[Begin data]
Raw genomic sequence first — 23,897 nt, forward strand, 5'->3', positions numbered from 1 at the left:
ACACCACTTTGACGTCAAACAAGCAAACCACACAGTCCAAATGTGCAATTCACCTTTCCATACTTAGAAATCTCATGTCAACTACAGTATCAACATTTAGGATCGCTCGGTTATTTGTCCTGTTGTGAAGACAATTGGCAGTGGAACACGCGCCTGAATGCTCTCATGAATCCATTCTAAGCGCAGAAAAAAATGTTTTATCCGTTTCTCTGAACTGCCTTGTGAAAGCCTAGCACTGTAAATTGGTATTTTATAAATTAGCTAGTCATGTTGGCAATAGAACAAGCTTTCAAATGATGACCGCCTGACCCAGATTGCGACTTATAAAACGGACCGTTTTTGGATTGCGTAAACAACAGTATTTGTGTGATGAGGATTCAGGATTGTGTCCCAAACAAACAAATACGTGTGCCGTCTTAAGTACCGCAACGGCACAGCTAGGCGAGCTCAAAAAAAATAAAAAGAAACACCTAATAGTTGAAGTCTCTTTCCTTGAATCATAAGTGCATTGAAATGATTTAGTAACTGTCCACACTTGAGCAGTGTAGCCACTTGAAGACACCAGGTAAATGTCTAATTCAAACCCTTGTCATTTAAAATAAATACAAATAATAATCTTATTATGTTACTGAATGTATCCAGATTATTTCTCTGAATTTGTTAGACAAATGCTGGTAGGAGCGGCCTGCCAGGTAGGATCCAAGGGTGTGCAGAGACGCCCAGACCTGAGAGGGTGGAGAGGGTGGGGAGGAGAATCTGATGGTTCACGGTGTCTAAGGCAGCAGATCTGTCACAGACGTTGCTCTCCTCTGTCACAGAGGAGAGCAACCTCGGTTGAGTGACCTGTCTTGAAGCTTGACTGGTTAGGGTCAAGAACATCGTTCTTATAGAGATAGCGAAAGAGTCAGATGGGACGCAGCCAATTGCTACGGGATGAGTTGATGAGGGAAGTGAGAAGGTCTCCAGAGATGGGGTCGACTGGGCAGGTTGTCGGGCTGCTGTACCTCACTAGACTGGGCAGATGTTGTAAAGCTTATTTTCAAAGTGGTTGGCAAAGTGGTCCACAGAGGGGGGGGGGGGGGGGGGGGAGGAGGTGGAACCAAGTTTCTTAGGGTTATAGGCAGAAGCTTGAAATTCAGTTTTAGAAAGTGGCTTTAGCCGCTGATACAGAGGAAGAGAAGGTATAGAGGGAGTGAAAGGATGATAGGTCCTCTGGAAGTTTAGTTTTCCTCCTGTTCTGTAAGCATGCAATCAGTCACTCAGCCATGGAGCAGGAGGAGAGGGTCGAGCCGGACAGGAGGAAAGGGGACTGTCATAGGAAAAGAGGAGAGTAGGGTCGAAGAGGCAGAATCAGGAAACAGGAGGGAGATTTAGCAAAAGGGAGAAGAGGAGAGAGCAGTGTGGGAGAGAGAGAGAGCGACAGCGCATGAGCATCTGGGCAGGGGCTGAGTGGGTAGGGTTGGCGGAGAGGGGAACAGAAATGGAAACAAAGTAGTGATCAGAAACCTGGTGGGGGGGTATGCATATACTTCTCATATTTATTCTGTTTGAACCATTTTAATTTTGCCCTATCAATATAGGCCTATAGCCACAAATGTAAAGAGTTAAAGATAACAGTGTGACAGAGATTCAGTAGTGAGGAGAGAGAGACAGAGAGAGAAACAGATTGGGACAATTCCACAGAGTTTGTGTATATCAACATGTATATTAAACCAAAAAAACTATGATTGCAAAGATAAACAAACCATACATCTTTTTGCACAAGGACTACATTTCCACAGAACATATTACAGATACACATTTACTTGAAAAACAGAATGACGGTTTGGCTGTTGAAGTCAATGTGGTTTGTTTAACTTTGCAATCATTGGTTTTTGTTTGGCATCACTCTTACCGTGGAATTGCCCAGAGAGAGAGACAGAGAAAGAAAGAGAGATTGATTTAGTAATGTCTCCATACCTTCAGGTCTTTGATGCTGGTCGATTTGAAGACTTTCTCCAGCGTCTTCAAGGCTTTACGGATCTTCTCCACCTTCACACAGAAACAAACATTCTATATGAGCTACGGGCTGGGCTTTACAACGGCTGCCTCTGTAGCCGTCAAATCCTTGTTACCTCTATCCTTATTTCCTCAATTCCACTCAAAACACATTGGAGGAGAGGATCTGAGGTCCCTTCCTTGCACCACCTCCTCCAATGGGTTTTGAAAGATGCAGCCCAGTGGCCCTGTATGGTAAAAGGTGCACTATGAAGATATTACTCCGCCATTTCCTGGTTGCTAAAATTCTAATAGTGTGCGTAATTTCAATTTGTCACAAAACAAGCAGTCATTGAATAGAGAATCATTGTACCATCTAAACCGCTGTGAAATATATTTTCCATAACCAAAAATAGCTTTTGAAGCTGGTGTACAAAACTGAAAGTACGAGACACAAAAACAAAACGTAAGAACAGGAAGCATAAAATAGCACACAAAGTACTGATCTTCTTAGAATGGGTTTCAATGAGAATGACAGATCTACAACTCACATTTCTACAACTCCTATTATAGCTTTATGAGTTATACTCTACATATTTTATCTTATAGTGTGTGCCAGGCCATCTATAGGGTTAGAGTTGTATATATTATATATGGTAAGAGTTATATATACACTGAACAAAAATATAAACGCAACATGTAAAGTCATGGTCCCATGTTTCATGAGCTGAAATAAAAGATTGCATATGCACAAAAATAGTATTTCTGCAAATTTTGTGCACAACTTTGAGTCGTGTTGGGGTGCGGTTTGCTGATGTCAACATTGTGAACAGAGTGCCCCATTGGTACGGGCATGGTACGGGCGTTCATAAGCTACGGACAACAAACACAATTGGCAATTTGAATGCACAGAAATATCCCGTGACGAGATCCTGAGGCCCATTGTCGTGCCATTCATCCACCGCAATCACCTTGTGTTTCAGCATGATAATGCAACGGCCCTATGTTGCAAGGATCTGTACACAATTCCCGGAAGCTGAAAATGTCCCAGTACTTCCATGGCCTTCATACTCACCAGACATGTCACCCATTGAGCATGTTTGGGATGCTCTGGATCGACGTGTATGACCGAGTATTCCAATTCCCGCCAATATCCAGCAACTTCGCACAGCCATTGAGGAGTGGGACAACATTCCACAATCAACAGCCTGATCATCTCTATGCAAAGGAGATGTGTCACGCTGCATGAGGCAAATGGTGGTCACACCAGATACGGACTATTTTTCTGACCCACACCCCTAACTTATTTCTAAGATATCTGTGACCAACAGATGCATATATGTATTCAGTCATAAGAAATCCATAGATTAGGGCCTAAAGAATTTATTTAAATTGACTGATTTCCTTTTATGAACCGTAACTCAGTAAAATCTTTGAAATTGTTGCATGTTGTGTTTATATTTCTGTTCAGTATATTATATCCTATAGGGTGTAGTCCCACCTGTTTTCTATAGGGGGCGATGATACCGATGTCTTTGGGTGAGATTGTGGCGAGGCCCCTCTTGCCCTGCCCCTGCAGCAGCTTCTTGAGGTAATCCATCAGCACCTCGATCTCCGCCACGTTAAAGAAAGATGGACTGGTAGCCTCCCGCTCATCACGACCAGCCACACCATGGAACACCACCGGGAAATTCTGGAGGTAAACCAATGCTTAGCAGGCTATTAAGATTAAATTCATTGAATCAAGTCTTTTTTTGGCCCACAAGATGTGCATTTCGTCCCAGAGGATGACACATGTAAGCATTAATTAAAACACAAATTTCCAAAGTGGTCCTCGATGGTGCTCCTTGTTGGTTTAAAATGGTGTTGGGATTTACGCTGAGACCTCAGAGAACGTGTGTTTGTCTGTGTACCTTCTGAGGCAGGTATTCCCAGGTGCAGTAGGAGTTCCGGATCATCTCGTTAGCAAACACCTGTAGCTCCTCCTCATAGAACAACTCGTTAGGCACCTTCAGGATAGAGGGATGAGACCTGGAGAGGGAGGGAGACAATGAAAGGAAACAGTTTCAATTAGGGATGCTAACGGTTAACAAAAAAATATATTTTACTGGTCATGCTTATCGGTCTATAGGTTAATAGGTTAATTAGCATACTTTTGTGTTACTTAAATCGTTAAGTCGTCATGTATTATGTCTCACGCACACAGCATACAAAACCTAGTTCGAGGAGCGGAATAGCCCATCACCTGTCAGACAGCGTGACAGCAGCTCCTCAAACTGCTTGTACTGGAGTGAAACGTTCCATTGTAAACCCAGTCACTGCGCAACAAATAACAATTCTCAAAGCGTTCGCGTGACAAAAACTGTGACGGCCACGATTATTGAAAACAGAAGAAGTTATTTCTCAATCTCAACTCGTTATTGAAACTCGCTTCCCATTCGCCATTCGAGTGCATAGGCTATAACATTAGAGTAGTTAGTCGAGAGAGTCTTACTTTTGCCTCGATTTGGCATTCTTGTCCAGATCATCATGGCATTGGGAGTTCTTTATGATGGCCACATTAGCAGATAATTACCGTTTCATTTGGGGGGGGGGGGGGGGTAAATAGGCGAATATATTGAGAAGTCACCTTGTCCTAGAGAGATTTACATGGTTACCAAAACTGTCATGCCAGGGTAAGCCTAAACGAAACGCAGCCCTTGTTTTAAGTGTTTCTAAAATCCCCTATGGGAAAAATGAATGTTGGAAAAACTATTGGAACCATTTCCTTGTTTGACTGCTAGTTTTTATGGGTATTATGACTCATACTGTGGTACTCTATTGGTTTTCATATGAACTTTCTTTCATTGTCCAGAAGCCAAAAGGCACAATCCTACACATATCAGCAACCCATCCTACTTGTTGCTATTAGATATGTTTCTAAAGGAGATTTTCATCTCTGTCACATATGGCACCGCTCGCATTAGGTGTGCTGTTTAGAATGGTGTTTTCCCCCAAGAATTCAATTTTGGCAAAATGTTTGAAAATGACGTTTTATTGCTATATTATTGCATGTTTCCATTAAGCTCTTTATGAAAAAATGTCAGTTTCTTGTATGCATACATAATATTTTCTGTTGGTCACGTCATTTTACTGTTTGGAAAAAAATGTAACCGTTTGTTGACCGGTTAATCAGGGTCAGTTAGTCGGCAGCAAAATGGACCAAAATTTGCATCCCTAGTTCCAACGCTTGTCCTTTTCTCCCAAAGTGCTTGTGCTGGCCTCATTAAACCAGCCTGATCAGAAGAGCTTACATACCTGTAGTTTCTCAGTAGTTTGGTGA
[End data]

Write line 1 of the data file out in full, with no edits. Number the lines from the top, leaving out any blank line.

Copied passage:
Raw genomic sequence first — 23,897 nt, forward strand, 5'->3', positions numbered from 1 at the left: